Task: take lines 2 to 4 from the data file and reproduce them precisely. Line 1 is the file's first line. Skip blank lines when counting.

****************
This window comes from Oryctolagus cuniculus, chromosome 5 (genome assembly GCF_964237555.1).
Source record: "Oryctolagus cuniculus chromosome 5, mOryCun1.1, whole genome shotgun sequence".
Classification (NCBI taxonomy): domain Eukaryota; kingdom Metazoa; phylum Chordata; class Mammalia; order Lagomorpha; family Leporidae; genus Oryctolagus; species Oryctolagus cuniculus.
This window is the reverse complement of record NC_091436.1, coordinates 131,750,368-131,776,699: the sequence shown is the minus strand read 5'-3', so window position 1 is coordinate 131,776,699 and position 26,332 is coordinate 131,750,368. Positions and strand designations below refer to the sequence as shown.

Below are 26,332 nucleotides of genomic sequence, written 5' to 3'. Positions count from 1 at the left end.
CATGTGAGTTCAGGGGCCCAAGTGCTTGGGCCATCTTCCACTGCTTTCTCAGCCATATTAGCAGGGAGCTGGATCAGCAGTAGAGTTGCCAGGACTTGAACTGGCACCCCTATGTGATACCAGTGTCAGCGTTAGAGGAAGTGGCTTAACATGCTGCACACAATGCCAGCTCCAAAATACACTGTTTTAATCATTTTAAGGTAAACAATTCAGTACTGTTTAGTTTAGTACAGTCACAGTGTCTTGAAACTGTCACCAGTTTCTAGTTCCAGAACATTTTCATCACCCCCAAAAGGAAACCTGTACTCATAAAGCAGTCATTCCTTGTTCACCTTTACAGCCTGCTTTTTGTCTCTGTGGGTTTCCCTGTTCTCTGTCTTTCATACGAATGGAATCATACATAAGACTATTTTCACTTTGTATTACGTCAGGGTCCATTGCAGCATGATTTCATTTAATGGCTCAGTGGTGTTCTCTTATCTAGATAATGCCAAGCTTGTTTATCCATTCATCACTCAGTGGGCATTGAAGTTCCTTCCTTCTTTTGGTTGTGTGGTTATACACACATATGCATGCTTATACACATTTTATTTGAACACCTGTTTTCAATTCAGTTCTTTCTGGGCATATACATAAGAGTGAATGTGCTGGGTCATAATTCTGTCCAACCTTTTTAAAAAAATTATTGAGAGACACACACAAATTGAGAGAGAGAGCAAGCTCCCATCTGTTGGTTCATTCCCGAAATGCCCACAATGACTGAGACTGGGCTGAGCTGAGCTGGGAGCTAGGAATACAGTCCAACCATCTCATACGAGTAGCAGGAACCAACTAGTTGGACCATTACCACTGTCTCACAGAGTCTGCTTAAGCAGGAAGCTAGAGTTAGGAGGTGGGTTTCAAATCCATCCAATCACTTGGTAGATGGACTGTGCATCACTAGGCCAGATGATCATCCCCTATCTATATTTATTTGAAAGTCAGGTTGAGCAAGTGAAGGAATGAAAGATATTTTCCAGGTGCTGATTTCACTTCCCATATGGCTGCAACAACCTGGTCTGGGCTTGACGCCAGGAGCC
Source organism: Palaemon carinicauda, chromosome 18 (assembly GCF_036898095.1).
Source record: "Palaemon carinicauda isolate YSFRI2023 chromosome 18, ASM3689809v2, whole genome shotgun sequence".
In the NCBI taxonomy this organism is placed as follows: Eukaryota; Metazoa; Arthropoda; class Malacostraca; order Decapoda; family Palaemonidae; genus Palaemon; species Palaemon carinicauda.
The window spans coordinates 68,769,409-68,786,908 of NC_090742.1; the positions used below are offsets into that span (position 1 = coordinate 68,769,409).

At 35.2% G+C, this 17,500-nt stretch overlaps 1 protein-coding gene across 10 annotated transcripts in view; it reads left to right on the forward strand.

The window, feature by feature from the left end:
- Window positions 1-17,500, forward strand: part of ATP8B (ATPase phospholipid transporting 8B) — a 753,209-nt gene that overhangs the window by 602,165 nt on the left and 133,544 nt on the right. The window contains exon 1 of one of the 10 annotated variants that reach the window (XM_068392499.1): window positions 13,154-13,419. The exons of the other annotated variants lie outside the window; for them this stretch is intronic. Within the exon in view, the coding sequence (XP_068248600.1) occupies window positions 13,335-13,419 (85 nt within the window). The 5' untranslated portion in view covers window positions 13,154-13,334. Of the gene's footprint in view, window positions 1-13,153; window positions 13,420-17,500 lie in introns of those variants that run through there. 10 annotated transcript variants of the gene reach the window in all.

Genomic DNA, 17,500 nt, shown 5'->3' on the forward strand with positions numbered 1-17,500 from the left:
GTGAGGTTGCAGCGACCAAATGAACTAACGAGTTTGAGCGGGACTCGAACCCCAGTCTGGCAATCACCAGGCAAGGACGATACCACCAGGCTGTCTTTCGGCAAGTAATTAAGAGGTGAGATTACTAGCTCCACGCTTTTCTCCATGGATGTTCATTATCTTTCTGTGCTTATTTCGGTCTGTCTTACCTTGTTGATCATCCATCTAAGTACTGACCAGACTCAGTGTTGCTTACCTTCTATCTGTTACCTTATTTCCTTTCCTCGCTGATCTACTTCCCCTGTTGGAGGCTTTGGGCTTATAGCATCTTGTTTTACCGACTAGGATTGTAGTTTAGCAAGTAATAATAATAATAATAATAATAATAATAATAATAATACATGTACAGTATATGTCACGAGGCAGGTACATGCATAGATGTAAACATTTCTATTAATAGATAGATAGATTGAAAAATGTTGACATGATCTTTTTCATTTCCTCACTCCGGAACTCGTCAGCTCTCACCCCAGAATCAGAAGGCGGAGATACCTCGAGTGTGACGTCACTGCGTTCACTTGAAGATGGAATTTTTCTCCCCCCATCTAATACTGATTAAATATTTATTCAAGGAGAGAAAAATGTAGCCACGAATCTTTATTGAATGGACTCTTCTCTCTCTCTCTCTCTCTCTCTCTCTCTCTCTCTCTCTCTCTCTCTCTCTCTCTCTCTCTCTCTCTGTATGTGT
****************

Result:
Source record: "Oryctolagus cuniculus chromosome 5, mOryCun1.1, whole genome shotgun sequence".
Classification (NCBI taxonomy): domain Eukaryota; kingdom Metazoa; phylum Chordata; class Mammalia; order Lagomorpha; family Leporidae; genus Oryctolagus; species Oryctolagus cuniculus.
This window is the reverse complement of record NC_091436.1, coordinates 131,750,368-131,776,699: the sequence shown is the minus strand read 5'-3', so window position 1 is coordinate 131,776,699 and position 26,332 is coordinate 131,750,368. Positions and strand designations below refer to the sequence as shown.